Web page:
What effect does continued treatment with 2.4 mg of subcutaneous semaglutide have on the maintenance of body weight loss in adults with overweight or obesity without diabetes?
In this randomized clinical trial of adults with overweight or obesity, 803 participants completed a 20-week run-in of weekly treatment with subcutaneous semaglutide, 2.4 mg, with a mean weight loss of 10.6%, and were randomized to continued treatment with subcutaneous semaglutide vs placebo for an additional 48 weeks. At the end of this time, mean weight change was −7.9% vs +6.9%, respectively, a difference that was statistically significant.
Among adults with overweight or obesity completing a 20-week run-in period, maintaining treatment with subcutaneous semaglutide compared with switching to placebo resulted in continued weight loss.
The effect of continuing vs withdrawing treatment with semaglutide, a glucagon-like peptide 1 receptor agonist, on weight loss maintenance in people with overweight or obesity is unknown.
To compare continued once-weekly treatment with subcutaneous semaglutide, 2.4 mg, with switch to placebo for weight maintenance (both with lifestyle intervention) in adults with overweight or obesity after a 20-week run-in with subcutaneous semaglutide titrated to 2.4 mg weekly.
Design, Setting, and Participants
Randomized, double-blind, 68-week phase 3a withdrawal study conducted at 73 sites in 10 countries from June 2018 to March 2020 in adults with body mass index of at least 30 (or ≥27 with ≥1 weight-related comorbidity) and without diabetes.
A total of 902 participants received once-weekly subcutaneous semaglutide during run-in. After 20 weeks (16 weeks of dose escalation; 4 weeks of maintenance dose), 803 participants (89.0%) who reached the 2.4-mg/wk semaglutide maintenance dose were randomized (2:1) to 48 weeks of continued subcutaneous semaglutide (n = 535) or switched to placebo (n = 268), plus lifestyle intervention in both groups.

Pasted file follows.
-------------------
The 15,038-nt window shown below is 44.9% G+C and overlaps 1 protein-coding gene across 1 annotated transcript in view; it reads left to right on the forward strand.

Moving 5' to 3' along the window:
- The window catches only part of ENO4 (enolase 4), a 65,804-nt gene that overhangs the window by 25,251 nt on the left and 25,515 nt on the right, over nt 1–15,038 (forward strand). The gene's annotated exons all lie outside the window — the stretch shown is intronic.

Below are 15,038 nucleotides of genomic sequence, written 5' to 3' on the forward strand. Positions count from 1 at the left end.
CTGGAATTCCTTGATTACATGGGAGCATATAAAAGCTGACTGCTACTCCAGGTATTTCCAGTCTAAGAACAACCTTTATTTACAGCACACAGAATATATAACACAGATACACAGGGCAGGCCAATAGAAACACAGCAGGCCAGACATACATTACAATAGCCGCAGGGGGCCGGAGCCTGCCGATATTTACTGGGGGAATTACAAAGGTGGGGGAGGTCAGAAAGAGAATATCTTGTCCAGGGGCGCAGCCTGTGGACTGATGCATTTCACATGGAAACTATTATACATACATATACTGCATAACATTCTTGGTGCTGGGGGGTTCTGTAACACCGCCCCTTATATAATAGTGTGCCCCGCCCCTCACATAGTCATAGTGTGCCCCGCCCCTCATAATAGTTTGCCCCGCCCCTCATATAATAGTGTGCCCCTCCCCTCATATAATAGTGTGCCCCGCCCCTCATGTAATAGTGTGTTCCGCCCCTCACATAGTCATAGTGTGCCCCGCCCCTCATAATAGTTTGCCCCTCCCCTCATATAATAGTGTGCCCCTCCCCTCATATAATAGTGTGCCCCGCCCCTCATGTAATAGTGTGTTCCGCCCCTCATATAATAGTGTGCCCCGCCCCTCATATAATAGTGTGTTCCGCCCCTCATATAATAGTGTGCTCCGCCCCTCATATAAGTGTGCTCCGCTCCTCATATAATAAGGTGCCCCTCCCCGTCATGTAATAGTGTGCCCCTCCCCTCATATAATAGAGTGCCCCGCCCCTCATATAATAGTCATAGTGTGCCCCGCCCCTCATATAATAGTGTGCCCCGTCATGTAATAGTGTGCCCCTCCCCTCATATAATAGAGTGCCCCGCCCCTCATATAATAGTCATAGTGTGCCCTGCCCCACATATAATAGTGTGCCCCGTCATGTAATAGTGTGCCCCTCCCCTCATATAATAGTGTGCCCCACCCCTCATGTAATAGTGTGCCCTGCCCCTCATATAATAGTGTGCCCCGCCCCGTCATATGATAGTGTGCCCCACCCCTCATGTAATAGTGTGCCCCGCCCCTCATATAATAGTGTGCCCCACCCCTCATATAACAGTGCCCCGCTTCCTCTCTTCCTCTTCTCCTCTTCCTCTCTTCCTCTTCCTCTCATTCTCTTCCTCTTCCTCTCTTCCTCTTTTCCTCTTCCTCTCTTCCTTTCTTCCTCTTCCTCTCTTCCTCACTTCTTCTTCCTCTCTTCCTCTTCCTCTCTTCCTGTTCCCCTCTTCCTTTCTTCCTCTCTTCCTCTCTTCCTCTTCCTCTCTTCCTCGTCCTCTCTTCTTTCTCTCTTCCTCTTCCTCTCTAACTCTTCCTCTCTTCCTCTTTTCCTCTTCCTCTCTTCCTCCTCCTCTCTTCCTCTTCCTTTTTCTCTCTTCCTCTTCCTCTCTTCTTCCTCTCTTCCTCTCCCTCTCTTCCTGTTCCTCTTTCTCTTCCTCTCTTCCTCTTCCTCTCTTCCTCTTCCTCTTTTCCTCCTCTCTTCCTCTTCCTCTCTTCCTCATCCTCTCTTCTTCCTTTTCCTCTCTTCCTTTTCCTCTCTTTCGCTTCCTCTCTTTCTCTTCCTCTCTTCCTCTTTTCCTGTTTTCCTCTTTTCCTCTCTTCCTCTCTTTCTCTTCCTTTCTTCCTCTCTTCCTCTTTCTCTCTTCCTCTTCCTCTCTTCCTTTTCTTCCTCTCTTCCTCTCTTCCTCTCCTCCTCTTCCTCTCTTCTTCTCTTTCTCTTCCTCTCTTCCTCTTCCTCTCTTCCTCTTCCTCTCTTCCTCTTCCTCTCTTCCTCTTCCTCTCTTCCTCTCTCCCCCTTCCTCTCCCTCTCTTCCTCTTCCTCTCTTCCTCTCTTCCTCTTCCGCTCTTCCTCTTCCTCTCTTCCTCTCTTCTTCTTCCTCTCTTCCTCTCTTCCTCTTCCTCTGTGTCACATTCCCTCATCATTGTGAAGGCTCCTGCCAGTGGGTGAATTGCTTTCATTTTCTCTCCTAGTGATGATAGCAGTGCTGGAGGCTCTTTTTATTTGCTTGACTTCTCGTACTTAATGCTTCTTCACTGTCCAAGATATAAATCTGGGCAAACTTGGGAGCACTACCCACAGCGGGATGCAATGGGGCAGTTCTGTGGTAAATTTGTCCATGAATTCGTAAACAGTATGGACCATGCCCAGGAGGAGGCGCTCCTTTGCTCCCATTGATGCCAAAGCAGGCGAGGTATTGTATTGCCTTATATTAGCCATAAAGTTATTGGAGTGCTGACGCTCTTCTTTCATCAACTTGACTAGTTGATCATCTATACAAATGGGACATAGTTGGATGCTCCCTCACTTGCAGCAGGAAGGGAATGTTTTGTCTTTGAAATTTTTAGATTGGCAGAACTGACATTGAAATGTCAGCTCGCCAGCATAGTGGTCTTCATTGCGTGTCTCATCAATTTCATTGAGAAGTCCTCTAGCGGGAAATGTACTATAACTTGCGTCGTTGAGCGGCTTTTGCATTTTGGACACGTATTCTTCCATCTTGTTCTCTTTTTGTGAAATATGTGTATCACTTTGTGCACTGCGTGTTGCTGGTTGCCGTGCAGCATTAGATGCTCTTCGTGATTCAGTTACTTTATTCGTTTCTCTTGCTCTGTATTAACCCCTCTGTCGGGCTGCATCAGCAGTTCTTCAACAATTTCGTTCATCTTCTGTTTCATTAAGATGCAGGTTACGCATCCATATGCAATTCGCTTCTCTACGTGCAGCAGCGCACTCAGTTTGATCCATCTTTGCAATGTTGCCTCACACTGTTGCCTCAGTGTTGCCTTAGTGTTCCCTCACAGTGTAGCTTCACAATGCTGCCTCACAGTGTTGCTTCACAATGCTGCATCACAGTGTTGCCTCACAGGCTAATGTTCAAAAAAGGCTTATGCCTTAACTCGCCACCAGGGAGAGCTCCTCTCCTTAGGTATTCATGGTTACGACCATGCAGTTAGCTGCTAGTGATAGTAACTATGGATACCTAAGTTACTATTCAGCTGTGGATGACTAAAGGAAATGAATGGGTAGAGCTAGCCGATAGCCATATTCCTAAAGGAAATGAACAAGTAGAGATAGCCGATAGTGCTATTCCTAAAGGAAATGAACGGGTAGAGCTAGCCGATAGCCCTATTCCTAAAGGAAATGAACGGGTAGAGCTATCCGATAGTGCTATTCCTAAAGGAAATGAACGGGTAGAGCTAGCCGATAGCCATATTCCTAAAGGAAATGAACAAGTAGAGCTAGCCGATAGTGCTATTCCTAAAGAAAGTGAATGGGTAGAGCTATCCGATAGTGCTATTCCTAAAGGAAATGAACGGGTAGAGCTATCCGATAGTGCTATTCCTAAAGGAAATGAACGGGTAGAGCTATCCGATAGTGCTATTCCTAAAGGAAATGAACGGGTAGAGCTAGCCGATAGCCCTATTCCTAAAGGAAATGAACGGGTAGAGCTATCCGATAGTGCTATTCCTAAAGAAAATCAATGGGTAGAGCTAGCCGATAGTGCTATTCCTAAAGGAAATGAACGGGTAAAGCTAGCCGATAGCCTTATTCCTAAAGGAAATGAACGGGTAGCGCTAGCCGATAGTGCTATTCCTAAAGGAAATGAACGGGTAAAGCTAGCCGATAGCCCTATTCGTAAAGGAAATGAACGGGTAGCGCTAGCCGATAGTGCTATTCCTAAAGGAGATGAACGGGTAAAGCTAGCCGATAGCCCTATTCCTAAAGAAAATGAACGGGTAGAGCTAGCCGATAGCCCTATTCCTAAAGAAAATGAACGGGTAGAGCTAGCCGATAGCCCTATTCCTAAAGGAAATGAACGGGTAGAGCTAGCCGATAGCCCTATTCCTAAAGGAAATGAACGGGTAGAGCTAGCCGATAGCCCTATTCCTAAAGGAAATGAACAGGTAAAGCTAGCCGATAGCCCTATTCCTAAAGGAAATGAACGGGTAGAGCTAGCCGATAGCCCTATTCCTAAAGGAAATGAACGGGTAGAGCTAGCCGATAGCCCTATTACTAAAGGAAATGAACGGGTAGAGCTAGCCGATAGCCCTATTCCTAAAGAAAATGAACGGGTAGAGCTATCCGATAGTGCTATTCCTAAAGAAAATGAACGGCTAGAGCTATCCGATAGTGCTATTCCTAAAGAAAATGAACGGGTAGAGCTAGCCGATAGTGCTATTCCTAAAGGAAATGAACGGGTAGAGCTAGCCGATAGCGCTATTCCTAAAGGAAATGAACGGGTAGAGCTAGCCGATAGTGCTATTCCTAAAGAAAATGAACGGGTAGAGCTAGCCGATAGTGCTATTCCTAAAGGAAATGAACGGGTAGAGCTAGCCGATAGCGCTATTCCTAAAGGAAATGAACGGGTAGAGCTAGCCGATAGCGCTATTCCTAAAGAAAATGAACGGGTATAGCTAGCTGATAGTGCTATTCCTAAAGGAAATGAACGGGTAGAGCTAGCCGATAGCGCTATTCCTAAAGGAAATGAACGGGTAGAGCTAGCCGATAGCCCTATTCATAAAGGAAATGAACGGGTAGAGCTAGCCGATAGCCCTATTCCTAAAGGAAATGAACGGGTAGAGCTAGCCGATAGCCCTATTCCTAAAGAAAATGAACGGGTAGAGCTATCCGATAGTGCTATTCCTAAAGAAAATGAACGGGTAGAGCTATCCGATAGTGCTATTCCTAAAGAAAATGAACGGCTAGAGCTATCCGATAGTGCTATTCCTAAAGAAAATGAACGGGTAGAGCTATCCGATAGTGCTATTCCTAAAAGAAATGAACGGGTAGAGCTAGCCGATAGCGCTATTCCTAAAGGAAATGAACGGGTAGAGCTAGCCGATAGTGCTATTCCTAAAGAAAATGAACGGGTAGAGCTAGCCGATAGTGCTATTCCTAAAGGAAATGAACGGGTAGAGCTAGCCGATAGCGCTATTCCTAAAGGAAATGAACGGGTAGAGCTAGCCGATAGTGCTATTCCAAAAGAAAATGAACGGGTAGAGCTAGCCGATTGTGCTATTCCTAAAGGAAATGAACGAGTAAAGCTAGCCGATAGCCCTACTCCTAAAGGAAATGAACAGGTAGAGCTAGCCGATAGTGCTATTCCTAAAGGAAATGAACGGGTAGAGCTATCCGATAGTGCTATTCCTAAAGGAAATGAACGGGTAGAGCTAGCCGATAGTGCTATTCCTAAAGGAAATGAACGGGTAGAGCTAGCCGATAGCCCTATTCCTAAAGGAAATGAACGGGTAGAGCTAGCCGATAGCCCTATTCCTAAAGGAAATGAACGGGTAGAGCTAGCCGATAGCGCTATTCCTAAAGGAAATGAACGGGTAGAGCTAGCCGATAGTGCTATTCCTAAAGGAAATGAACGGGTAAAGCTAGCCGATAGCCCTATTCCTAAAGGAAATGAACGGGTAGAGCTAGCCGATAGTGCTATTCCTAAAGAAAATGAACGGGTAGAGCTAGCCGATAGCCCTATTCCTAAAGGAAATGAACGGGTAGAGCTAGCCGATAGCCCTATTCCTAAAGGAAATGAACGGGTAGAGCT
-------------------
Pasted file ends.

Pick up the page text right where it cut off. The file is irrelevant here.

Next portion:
Main Outcomes and Measures
The primary end point was percent change in body weight from week 20 to week 68; confirmatory secondary end points were changes in waist circumference, systolic blood pressure, and physical functioning (assessed using the Short Form 36 Version 2 Health Survey, Acute Version [SF-36]).
Among 803 study participants who completed the 20-week run-in period (with a mean weight loss of 10.6%) and were randomized (mean age, 46 [SD, 12] years; 634 [79%] women; mean body weight, 107.2 kg [SD, 22.7 kg]), 787 participants (98.0%) completed the trial and 741 (92.3%) completed treatment. With continued semaglutide, mean body weight change from week 20 to week 68 was −7.9% vs +6.9% with the switch to placebo (difference, −14.8 [95% CI, −16.0 to −13.5] percentage points; P < .001). Waist circumference (−9.7 cm [95% CI, −10.9 to −8.5 cm]), systolic blood pressure (−3.9 mm Hg [95% CI, −5.8 to −2.0 mm Hg]), and SF-36 physical functioning score (2.5 [95% CI, 1.6-3.3]) also improved with continued subcutaneous semaglutide vs placebo (all P < .001). Gastrointestinal events were reported in 49.1% of participants who continued subcutaneous semaglutide vs 26.1% with placebo; similar proportions discontinued treatment because of adverse events with continued semaglutide (2.4%) and placebo (2.2%).
Conclusions and Relevance
Among adults with overweight or obesity who completed a 20-week run-in period with subcutaneous semaglutide, 2.4 mg once weekly, maintaining treatment with semaglutide compared with switching to placebo resulted in continued weight loss over the following 48 weeks.
ClinicalTrials.gov Identifier: NCT03548987
Rubino D, Abrahamsson N, Davies M, et al. Effect of Continued Weekly Subcutaneous Semaglutide vs Placebo on Weight Loss Maintenance in Adults With Overweight or Obesity: The STEP 4 Randomized Clinical Trial. JAMA. 2021;325(14):1414–1425. doi:10.1001/jama.2021.3224
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